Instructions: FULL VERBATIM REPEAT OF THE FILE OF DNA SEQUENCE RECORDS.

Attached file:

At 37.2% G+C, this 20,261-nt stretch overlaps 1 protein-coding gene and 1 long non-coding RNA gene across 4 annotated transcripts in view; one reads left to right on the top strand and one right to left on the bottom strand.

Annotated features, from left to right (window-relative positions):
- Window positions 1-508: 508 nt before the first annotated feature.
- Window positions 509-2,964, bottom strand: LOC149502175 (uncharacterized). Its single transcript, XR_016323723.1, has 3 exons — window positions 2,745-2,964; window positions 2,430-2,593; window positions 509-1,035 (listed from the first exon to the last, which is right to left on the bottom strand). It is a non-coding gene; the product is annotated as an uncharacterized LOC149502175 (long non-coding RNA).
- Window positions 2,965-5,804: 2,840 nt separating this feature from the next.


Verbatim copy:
At 37.2% G+C, this 20,261-nt stretch overlaps 1 protein-coding gene and 1 long non-coding RNA gene across 4 annotated transcripts in view; one reads left to right on the top strand and one right to left on the bottom strand.

Annotated features, from left to right (window-relative positions):
- Window positions 1-508: 508 nt before the first annotated feature.
- Window positions 509-2,964, bottom strand: LOC149502175 (uncharacterized). Its single transcript, XR_016323723.1, has 3 exons — window positions 2,745-2,964; window positions 2,430-2,593; window positions 509-1,035 (listed from the first exon to the last, which is right to left on the bottom strand). It is a non-coding gene; the product is annotated as an uncharacterized LOC149502175 (long non-coding RNA).
- Window positions 2,965-5,804: 2,840 nt separating this feature from the next.